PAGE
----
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I Believe You. No promotion

Discussion in 'A Song For You: The Carpenters Forum' started by adam, Jun 8, 2014.

  1. Chris May

    Chris May Resident 'Carpenterologist' Moderator

    I know I probably fall in the minority with this one, but I'm really not a fan of this song. Never have been, from the melody and lyric itself, to the arrangement - all of it. Not sure what the hype is, but again beauty is always in the eye of the beholder. I'm sure there are tunes/arrangements I LOVE that others can't stand LOL
     
    CraigGA and GaryAlan like this.
  2. Mark-T

    Mark-T Well-Known Member

    I'd flip up the order a bit and replace it with "Kiss Me".
     
    ThaFunkyFakeTation likes this.
  3. tomswift2002

    tomswift2002 Active Member

    I’d disagree. I think “Kiss Me The Way You Did Last Night”, “Slow Dance”, “Prime Time Love” and “The Rainbow Connection” are far superior to “I Believe You” and would’ve been better on MIA.
     
    ThaFunkyFakeTation and David A like this.
  4. GaryAlan

    GaryAlan Well-Known Member

    ^^Quite an interesting selection....Amusingly one of my least favorite songs is
    Rainbow Connection.....seems as if the arrangement was totally botched (imho)....
    And, as is rather well known in these parts, Slow Dance eludes my interest....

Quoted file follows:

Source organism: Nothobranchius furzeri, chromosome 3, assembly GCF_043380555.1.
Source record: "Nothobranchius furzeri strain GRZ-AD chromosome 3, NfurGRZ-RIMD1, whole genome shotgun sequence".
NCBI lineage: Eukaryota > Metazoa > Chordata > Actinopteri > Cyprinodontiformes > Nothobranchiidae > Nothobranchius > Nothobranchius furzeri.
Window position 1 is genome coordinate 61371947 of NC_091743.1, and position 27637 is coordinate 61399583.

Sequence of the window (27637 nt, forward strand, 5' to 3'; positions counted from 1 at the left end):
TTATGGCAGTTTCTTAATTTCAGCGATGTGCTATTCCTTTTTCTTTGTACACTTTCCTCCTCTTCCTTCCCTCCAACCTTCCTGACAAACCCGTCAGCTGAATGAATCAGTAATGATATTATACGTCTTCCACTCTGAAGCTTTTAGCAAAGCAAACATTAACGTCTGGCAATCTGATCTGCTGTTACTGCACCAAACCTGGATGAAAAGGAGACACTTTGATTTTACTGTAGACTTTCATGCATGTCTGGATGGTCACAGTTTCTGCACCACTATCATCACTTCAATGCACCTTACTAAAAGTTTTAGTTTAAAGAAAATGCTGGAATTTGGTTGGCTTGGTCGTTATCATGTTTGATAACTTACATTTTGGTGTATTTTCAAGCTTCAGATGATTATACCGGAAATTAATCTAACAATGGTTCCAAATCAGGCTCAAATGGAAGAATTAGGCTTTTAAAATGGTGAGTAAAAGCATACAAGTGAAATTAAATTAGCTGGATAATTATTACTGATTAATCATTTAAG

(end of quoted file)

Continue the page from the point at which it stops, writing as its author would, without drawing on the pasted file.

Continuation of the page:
Now, both lead vocals are fine, but, overall neither arrangement "hits" me....!
    Really, the most irritating thing about I Believe You is the lyrics (imho),
    and, for 1978, I fail to see why the lyrics were not re-written....
     
  5. newvillefan

    newvillefan Well-Known Member

    Kiss Me The Way You Did Last Night is far too similar in structure and style to Touch Me When We’re Dancing to ever have been included on MIA.
     
    GaryAlan likes this.
  6. Toolman

    Toolman Simple Man, Simple Dream

    That is true. I'm reading these posts and shaking my head at mentions of "Rainbow Connection," a song that's great for a frog puppet but sounds really awkward to me in the Carpenters' version (understandably so, since Williams wrote it specifically for Kermit's speaking cadence). Another one of those "I'm glad it's available for those who like it" situations.
     
    GaryAlan likes this.
  7. ThaFunkyFakeTation

    ThaFunkyFakeTation Ah am so steel een luv weeth yoo